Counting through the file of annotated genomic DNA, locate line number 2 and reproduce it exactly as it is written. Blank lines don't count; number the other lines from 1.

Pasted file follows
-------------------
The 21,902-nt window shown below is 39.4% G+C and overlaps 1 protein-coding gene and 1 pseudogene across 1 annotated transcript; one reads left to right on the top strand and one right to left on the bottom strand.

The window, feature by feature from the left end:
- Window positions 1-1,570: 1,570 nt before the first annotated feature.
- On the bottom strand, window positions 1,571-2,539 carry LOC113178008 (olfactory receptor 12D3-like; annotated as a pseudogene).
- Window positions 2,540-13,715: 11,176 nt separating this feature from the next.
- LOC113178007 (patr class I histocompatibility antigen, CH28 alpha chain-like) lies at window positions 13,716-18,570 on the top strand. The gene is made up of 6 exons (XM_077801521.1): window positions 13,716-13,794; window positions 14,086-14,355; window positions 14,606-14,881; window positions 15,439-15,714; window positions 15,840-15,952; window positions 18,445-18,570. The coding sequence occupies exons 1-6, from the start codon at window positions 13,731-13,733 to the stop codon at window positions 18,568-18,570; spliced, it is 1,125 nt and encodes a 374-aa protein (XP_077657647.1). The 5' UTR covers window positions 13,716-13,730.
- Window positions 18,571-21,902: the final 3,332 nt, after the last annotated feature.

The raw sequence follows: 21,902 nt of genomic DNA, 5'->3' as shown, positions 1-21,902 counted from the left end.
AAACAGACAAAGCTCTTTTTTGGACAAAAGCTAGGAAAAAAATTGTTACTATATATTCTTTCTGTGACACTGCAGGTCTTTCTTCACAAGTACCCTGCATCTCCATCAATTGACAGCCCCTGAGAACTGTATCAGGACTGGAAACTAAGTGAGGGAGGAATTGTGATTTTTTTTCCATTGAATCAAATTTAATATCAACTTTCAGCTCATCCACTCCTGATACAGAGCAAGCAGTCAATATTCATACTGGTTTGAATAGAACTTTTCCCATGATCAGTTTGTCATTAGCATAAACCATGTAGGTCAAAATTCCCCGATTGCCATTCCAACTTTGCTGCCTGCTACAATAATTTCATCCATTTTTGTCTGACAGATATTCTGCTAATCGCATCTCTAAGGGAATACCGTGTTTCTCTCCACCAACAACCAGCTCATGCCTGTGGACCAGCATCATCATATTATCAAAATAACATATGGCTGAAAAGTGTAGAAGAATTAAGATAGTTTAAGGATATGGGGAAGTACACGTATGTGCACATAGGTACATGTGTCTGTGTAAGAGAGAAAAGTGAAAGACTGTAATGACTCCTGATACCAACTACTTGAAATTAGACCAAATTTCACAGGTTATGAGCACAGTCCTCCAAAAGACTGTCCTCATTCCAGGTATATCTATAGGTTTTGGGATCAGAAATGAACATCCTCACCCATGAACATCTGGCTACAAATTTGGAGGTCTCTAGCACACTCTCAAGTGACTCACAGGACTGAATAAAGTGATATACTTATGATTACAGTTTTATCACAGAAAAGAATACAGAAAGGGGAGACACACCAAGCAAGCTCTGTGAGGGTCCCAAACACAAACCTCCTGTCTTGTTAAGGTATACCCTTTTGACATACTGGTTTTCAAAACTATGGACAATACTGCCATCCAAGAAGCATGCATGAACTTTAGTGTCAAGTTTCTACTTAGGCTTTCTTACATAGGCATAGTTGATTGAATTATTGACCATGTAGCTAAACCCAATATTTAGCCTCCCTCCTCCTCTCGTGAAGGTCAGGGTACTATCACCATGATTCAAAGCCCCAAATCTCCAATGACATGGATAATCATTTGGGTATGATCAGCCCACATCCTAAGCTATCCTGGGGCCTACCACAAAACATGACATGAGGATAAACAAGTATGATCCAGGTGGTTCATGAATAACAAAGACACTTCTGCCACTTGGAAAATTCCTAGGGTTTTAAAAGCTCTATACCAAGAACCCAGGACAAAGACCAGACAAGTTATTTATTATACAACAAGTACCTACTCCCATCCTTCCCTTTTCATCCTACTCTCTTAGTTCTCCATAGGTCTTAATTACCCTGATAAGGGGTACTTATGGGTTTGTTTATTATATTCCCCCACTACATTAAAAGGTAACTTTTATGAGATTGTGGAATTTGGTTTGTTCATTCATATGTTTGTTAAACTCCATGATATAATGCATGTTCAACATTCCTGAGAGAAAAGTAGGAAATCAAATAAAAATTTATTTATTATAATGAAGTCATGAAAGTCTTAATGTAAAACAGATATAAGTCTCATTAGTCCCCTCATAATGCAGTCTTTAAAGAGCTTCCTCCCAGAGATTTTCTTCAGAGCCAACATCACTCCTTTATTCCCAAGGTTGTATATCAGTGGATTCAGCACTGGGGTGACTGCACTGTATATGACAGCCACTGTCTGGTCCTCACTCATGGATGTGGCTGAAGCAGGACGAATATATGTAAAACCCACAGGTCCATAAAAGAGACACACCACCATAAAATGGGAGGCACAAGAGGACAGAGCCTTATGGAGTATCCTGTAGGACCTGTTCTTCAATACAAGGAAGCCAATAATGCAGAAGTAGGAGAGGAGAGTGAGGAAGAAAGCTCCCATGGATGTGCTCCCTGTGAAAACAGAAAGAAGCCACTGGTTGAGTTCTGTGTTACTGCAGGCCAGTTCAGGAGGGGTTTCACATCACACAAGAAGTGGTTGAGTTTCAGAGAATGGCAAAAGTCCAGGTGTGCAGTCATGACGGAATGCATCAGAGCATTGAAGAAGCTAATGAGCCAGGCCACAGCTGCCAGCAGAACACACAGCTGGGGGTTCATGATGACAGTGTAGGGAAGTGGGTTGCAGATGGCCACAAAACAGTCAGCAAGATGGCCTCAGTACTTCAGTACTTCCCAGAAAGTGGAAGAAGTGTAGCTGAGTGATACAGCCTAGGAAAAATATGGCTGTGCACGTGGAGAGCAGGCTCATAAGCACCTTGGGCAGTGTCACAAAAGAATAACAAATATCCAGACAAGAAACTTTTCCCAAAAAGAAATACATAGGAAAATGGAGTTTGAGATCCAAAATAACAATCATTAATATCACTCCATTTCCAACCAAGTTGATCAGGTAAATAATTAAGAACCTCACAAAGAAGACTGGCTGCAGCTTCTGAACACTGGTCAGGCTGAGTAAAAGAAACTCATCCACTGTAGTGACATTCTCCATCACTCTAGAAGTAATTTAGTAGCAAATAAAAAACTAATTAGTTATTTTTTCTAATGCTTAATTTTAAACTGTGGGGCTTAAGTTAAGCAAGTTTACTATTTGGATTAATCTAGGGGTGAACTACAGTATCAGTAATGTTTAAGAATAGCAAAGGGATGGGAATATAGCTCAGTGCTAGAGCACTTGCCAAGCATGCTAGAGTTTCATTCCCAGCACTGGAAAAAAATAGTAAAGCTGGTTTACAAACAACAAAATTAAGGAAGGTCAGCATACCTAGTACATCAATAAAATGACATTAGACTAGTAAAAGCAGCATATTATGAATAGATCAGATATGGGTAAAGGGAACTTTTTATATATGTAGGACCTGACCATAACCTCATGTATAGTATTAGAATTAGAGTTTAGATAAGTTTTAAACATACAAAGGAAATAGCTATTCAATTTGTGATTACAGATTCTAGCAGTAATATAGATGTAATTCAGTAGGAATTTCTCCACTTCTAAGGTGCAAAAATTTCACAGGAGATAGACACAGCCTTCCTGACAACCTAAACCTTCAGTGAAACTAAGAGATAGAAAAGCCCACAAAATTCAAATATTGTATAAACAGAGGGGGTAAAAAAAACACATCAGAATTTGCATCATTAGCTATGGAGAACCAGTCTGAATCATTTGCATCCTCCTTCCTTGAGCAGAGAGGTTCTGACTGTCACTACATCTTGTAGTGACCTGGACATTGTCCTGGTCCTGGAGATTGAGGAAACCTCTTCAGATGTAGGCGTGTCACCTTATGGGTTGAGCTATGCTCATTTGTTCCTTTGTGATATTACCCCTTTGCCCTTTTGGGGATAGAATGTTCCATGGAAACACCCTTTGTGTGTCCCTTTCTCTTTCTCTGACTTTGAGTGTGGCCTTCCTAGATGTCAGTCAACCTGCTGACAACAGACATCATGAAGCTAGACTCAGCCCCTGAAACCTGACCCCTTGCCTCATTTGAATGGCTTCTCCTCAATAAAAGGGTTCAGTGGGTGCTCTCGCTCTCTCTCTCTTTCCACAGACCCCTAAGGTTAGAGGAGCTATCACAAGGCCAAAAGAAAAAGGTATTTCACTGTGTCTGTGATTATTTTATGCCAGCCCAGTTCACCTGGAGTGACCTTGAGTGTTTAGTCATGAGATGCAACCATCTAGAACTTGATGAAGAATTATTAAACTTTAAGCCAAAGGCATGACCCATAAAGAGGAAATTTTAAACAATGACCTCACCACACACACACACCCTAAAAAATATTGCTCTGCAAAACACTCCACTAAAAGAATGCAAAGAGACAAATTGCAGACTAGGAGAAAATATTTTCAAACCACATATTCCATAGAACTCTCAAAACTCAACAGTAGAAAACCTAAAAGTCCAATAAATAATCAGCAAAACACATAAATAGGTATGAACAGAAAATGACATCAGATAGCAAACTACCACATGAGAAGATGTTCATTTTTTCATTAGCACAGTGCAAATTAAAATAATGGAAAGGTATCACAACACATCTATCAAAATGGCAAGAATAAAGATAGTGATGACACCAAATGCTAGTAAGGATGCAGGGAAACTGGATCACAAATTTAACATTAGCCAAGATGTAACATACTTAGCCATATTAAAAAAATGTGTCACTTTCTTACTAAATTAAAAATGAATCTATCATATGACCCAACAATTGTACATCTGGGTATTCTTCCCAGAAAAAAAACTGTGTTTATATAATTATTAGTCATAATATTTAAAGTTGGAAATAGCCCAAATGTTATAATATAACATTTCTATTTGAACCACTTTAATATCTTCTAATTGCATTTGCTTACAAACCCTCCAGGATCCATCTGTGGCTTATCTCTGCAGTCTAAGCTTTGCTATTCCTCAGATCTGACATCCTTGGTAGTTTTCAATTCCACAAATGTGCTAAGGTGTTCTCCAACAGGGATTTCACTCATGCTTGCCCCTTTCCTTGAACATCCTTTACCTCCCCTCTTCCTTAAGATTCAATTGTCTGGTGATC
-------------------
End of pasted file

The window, feature by feature from the left end: